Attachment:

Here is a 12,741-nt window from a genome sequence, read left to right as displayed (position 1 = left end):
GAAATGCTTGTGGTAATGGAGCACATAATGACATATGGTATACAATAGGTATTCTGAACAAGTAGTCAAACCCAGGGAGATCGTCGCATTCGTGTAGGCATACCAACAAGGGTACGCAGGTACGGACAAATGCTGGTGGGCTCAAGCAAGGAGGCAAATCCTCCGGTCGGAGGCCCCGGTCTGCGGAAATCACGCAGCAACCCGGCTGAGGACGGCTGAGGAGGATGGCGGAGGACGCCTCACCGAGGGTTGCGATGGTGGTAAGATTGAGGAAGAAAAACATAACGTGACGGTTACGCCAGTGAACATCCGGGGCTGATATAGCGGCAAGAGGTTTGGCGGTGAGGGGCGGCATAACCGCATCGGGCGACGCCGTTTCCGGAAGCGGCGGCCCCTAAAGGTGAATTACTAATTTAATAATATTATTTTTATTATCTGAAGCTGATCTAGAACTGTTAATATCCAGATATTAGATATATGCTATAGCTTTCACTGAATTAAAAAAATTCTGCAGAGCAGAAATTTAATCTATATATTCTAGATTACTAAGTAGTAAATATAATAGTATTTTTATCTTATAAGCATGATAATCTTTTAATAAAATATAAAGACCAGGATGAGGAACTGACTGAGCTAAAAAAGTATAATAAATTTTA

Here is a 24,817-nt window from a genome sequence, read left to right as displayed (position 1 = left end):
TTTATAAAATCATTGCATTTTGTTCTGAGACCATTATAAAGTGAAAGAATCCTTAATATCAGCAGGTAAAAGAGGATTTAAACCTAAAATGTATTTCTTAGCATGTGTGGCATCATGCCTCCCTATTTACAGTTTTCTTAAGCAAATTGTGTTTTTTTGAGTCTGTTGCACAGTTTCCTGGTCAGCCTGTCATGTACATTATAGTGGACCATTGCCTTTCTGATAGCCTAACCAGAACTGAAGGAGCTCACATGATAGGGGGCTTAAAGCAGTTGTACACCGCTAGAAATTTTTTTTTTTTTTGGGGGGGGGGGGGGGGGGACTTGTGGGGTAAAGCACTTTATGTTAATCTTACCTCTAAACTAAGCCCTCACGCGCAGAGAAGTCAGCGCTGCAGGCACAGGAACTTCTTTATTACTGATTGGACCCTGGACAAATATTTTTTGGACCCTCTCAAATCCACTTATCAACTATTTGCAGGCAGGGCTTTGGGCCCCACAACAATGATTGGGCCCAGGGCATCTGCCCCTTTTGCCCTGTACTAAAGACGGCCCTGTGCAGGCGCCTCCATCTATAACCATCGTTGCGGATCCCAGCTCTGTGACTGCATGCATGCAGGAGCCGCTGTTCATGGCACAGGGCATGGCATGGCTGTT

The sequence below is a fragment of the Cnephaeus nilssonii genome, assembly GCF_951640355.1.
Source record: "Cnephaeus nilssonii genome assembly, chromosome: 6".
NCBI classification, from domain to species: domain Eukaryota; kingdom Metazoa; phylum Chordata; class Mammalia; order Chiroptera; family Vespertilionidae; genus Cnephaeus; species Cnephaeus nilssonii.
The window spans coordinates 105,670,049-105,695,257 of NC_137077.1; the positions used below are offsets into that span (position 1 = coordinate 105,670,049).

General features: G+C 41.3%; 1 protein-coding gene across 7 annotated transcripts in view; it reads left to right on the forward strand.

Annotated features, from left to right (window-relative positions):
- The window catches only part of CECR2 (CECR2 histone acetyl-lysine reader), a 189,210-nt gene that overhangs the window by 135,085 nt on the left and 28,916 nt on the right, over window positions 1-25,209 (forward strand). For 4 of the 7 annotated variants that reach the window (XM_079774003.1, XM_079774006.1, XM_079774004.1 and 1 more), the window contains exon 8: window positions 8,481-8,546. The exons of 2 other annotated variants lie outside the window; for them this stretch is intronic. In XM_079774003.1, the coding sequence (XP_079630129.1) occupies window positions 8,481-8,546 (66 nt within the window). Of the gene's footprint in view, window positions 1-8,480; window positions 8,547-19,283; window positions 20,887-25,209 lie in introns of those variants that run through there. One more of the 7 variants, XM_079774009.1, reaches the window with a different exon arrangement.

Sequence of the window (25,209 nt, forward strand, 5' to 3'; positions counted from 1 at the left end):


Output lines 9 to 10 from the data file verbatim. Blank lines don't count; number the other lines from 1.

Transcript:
General features: G+C 41.3%; 1 protein-coding gene across 7 annotated transcripts in view; it reads left to right on the forward strand.

Annotated features, from left to right (window-relative positions):